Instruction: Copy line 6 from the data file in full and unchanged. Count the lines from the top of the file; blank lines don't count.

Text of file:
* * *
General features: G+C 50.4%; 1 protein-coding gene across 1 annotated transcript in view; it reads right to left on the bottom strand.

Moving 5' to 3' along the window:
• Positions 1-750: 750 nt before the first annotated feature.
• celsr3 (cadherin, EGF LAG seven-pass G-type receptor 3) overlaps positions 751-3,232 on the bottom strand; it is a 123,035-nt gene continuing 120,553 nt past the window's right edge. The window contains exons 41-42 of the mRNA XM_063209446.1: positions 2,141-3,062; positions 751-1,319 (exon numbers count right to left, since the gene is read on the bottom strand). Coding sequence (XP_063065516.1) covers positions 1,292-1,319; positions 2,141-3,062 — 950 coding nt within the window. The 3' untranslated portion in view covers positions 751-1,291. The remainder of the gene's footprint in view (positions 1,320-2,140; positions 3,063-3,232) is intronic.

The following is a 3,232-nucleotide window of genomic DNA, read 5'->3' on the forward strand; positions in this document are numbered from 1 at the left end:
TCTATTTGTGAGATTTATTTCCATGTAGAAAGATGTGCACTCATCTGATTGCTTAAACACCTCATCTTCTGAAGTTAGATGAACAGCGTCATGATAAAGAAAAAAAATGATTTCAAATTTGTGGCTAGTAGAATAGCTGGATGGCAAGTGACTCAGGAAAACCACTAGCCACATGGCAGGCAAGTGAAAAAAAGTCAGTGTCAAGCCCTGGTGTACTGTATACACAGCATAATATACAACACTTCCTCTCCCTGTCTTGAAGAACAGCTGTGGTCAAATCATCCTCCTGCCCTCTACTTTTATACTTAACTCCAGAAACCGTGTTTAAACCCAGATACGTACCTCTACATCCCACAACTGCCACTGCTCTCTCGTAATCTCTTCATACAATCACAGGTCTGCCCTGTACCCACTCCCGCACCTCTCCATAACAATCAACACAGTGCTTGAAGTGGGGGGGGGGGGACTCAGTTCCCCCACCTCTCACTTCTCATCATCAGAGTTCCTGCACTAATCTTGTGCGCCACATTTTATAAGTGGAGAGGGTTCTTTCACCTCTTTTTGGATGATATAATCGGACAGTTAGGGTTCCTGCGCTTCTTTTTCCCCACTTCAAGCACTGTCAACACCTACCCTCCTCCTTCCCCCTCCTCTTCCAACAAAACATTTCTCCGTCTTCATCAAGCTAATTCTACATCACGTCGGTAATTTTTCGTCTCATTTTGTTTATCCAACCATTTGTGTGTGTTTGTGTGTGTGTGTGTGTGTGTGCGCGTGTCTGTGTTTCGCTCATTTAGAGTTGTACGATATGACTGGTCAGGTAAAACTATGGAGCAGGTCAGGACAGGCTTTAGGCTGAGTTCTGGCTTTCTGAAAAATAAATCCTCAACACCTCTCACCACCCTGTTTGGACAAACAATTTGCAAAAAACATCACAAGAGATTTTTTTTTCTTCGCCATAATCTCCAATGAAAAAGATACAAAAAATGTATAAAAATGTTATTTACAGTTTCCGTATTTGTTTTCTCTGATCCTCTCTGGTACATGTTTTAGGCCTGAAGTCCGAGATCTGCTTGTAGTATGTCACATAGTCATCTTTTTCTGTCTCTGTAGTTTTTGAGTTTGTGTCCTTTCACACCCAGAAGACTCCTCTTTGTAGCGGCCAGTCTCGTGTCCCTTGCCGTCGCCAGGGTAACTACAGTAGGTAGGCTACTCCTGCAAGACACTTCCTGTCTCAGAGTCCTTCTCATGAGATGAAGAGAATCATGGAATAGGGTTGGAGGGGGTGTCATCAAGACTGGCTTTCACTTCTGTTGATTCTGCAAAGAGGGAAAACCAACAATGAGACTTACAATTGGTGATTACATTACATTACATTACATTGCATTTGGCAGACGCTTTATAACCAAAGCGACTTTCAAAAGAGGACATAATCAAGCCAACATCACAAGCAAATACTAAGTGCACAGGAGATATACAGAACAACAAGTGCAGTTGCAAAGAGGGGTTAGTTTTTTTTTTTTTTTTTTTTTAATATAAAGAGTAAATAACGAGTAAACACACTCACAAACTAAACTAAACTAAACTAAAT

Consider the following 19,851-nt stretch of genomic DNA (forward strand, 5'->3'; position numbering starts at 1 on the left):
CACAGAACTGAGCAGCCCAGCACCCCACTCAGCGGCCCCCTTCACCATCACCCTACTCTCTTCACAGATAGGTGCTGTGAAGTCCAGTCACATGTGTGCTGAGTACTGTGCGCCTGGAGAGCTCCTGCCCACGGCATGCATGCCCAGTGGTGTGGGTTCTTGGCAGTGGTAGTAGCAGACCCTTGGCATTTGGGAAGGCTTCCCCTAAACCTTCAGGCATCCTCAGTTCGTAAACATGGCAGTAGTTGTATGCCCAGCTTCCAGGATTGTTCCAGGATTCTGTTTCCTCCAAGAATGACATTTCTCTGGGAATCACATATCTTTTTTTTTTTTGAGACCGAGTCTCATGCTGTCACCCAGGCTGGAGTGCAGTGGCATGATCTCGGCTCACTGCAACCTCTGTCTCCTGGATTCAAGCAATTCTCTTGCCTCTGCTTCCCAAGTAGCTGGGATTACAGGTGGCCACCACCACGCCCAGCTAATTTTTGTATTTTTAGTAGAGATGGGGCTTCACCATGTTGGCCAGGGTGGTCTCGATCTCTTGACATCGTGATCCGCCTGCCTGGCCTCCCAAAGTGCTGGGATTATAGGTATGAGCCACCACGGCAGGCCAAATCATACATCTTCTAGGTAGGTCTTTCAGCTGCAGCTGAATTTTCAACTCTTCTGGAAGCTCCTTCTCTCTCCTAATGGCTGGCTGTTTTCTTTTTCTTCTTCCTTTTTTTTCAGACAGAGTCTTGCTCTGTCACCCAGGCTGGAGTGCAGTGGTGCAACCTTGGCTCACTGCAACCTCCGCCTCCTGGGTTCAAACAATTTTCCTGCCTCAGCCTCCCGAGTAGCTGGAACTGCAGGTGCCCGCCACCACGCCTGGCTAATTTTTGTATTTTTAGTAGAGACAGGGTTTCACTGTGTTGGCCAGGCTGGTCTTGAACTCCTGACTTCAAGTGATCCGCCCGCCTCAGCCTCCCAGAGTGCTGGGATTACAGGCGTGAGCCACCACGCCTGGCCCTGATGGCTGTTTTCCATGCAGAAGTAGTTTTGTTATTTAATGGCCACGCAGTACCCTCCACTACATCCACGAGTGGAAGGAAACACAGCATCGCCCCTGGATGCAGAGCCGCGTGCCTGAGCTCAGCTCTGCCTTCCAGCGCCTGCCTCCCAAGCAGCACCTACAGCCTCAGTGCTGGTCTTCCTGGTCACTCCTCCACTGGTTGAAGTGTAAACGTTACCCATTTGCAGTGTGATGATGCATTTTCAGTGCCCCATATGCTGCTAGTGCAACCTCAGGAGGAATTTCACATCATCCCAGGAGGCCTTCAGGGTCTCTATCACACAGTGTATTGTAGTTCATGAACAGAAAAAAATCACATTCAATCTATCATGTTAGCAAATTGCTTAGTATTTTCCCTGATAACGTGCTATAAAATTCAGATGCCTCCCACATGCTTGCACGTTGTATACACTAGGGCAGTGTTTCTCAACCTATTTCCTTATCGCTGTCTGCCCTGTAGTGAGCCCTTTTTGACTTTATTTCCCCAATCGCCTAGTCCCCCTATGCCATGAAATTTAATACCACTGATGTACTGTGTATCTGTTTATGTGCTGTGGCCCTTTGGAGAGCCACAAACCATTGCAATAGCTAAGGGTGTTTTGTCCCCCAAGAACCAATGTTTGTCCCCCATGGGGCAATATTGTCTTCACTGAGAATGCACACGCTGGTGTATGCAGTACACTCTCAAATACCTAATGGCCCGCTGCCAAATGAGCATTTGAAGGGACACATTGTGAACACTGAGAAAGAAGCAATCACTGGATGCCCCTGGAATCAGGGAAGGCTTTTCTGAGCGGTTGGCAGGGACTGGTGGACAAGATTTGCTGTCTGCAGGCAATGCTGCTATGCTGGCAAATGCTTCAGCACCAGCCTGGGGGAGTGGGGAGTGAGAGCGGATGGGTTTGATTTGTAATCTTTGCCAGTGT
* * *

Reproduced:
TCTATTTGTGAGATTTATTTCCATGTAGAAAGATGTGCACTCATCTGATTGCTTAAACACCTCATCTTCTGAAGTTAGATGAACAGCGTCATGATAAAGAAAAAAAATGATTTCAAATTTGTGGCTAGTAGAATAGCTGGATGGCAAGTGACTCAGGAAAACCACTAGCCACATGGCAGGCAAGTGAAAAAAAGTCAGTGTCAAGCCCTGGTGTACTGTATACACAGCATAATATACAACACTTCCTCTCCCTGTCTTGAAGAACAGCTGTGGTCAAATCATCCTCCTGCCCTCTACTTTTATACTTAACTCCAGAAACCGTGTTTAAACCCAGATACGTACCTCTACATCCCACAACTGCCACTGCTCTCTCGTAATCTCTTCATACAATCACAGGTCTGCCCTGTACCCACTCCCGCACCTCTCCATAACAATCAACACAGTGCTTGAAGTGGGGGGGGGGGGACTCAGTTCCCCCACCTCTCACTTCTCATCATCAGAGTTCCTGCACTAATCTTGTGCGCCACATTTTATAAGTGGAGAGGGTTCTTTCACCTCTTTTTGGATGATATAATCGGACAGTTAGGGTTCCTGCGCTTCTTTTTCCCCACTTCAAGCACTGTCAACACCTACCCTCCTCCTTCCCCCTCCTCTTCCAACAAAACATTTCTCCGTCTTCATCAAGCTAATTCTACATCACGTCGGTAATTTTTCGTCTCATTTTGTTTATCCAACCATTTGTGTGTGTTTGTGTGTGTGTGTGTGTGTGTGCGCGTGTCTGTGTTTCGCTCATTTAGAGTTGTACGATATGACTGGTCAGGTAAAACTATGGAGCAGGTCAGGACAGGCTTTAGGCTGAGTTCTGGCTTTCTGAAAAATAAATCCTCAACACCTCTCACCACCCTGTTTGGACAAACAATTTGCAAAAAACATCACAAGAGATTTTTTTTTCTTCGCCATAATCTCCAATGAAAAAGATACAAAAAATGTATAAAAATGTTATTTACAGTTTCCGTATTTGTTTTCTCTGATCCTCTCTGGTACATGTTTTAGGCCTGAAGTCCGAGATCTGCTTGTAGTATGTCACATAGTCATCTTTTTCTGTCTCTGTAGTTTTTGAGTTTGTGTCCTTTCACACCCAGAAGACTCCTCTTTGTAGCGGCCAGTCTCGTGTCCCTTGCCGTCGCCAGGGTAACTACAGTAGGTAGGCTACTCCTGCAAGACACTTCCTGTCTCAGAGTCCTTCTCATGAGATGAAGAGAATCATGGAATAGGGTTGGAGGGGGTGTCATCAAGACTGGCTTTCACTTCTGTTGATTCTGCAAAGAGGGAAAACCAACAATGAGACTTACAATTGGTGATTACATTACATTACATTACATTGCATTTGGCAGACGCTTTATAACCAAAGCGACTTTCAAAAGAGGACATAATCAAGCCAACATCACAAGCAAATACTAAGTGCACAGGAGATATACAGAACAACAAGTGCAGTTGCAAAGAGGGGTTAGTTTTTTTTTTTTTTTTTTTTTAATATAAAGAGTAAATAACGAGTAAACACACTCACAAACTAAACTAAACTAAACTAAAT